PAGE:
Monday, December 25, 2017


Movie Name: Bright
Year of Release: 2017
Director: David Ayer
Stars: Will Smith, Joel Edgerton, Noomi Rapace, Edgar Ramirez, Lucy Fry, Veronica Ngo, Alex Meraz, Happy Anderson, Ike Barinholtz, Margaret Cho, Jay Hernandez, Matt Gerald, Dawn Olivieri
Genre: Adventure, Action, Fantasy
Score out of ten (whole numbers only): 1
View Trailer

Director David Ayer is back, following the tepid response of his big blockbuster effort, "Suicide Squad". He sticks to the adventure/fantasy genre with "Bright", the first big budget feature film hailing from streaming giant Netflix. The film takes place in an alternate universe, where humans co-exist with Orcs, Elves, in a crime infested Los Angeles. The story focuses on veteran police officer Daryl Ward, who has an Orc as a partner, officer Nik Jakoby. When the film begins we are introduced to a situation where Ward has been shot in the line of duty, while his partner was paying attention to something else, allowing the perpetrator to escape. Now back in active duty, everyone wants Jakoby out, and tensions run high. When both police officers get called out to an incident, they get involved with an elf running with a magic wand, something that has tremendous power, and is coveted by everyone. It's up to these officers to escape everyone's persecution, and salvage the wand.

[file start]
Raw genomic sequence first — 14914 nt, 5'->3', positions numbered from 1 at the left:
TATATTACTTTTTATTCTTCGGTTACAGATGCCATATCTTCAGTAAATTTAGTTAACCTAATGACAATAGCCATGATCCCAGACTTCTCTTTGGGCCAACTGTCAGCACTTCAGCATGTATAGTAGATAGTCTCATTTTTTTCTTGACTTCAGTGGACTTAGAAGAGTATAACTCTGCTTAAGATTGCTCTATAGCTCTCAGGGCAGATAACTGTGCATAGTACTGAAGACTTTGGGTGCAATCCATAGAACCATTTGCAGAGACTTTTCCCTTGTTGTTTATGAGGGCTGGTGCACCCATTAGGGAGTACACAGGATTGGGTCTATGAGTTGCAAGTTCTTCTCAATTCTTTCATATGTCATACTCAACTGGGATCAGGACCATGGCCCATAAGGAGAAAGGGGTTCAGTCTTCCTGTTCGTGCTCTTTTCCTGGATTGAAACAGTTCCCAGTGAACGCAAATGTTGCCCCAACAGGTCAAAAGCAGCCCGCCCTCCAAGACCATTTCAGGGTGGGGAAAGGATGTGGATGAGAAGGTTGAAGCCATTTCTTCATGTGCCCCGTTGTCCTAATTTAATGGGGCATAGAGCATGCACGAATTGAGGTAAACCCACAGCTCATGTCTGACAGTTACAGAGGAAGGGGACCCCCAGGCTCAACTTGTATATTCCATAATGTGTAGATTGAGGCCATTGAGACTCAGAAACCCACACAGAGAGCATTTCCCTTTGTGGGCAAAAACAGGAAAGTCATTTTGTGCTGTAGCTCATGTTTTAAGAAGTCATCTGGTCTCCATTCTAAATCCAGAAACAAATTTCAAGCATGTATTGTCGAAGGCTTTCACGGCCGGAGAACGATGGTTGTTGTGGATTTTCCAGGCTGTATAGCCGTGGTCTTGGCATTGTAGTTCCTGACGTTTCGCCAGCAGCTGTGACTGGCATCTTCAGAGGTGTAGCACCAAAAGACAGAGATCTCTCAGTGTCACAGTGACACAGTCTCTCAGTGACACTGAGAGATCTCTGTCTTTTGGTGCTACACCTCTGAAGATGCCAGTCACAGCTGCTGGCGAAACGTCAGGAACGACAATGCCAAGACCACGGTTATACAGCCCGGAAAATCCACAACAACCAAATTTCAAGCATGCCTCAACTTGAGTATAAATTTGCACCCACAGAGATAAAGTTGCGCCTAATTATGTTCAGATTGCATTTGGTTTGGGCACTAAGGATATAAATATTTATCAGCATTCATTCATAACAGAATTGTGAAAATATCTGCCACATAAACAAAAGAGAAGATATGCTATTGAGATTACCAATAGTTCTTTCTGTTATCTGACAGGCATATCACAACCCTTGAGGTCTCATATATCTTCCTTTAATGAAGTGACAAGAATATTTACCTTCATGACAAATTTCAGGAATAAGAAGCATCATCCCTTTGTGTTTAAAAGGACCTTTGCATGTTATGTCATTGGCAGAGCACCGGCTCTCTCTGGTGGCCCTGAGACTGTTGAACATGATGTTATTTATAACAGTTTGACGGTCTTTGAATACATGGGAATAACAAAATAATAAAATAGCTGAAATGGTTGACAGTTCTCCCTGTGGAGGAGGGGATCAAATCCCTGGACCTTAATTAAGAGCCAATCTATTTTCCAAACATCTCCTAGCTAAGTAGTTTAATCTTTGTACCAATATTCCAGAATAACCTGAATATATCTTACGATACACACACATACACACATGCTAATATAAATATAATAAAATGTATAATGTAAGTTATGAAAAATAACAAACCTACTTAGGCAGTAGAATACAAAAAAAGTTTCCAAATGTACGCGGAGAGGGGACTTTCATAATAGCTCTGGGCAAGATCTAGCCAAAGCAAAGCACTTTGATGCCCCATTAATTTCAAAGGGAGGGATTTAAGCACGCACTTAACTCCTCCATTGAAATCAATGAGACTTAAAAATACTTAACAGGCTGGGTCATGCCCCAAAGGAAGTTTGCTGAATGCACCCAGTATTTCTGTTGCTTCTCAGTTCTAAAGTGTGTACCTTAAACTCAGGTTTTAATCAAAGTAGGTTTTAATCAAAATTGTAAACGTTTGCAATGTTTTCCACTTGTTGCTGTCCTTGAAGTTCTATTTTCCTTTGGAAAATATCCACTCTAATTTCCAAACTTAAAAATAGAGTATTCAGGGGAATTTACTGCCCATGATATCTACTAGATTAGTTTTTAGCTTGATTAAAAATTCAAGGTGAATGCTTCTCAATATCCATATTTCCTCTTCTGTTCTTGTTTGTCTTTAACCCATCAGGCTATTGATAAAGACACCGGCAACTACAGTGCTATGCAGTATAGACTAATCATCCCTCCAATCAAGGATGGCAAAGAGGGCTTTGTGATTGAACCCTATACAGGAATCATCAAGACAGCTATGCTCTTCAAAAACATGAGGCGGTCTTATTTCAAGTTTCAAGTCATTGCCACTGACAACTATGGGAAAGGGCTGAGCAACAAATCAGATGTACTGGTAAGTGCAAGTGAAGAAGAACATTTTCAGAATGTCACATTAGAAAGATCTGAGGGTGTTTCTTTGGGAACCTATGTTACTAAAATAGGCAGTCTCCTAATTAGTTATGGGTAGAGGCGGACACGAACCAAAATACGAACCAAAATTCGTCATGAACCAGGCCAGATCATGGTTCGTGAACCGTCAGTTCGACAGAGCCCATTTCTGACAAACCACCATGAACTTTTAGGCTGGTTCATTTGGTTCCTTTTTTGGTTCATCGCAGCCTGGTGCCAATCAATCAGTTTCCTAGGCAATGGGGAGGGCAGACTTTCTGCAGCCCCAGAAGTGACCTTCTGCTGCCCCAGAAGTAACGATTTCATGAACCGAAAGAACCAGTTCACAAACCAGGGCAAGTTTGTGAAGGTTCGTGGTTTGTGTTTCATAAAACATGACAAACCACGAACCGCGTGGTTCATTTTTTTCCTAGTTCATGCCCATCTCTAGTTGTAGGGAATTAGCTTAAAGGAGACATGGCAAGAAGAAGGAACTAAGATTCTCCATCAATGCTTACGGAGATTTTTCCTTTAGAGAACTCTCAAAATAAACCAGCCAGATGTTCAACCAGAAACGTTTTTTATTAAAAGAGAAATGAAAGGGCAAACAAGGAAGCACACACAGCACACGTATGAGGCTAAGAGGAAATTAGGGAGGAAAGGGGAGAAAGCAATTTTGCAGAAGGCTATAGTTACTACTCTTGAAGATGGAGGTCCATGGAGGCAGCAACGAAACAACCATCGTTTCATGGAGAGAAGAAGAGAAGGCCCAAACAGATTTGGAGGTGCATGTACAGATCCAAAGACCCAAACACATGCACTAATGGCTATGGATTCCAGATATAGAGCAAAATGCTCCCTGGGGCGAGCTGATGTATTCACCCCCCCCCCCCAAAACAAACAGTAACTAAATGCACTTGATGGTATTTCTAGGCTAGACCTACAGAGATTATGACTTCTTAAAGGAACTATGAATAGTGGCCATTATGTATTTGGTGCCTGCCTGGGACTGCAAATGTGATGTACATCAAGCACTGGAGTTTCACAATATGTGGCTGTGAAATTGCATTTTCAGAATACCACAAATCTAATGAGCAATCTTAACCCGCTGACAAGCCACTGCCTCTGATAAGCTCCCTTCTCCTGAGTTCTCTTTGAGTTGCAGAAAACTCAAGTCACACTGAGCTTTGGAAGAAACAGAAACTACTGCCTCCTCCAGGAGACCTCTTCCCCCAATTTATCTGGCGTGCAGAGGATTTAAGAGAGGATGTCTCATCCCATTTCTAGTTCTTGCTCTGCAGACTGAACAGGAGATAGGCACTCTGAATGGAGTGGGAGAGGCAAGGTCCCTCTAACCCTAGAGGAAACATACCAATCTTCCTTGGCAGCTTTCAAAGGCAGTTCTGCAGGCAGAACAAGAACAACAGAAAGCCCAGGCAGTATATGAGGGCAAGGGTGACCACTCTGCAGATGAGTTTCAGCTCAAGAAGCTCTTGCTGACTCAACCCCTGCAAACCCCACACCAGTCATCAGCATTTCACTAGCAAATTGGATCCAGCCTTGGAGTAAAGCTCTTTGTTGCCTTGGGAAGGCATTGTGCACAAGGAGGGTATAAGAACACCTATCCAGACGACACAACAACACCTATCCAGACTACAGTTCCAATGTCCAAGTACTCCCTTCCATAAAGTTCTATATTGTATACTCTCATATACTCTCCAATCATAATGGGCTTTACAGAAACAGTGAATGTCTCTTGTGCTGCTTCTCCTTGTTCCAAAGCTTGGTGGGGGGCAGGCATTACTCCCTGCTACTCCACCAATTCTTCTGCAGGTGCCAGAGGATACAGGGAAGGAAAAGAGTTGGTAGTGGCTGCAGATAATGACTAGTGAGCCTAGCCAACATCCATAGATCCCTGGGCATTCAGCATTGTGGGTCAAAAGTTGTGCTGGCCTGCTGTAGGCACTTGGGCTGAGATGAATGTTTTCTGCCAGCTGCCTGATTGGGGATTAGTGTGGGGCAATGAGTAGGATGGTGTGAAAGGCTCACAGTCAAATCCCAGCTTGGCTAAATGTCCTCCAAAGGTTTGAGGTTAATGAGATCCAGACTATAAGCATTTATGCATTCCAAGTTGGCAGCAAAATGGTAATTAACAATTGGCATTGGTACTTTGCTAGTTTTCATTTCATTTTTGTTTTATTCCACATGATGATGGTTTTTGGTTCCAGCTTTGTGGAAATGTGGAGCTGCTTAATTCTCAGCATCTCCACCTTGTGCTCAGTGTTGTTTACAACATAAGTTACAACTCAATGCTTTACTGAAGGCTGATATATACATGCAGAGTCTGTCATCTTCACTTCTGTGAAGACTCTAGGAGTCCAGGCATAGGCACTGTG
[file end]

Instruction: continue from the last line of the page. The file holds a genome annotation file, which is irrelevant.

"Bright" was written by Max Landis (and heavily re-written according to multiple reports), who was responsible for the underrated "Chronicle", and in its concept, has the potential to be interesting - different species co-existing in an urban, dangerous landscape, much like Jack Sholder's "The Hidden". However, as tampered by David Ayer, the film attempts to marry his style (he made a name for himself with the gritty dramas, "Training Day" and "End of Watch"), with a more fantastical universe, producing results that are not quite engaging or sensical for that matter. The characters are once again paper thin, without much characterization, and whatever humor there is, comes mostly at the cost of Joel Edgerton's character as he attempts to conform to the human patterns and behaviors. The metaphors for racial tension in this film are bluntly utilized, and the film has incongruent action set pieces where there are car chases in seemingly deserted roads in the middle of Los Angeles. Also supporting characters show up and disappear, without much sense to their contribution to the story itself. Will Smith usually reliable and intense in his performances, dials it in, seemingly aware that this film is quickly dispensable. Here's hoping the next Netflix endeavor is a better one.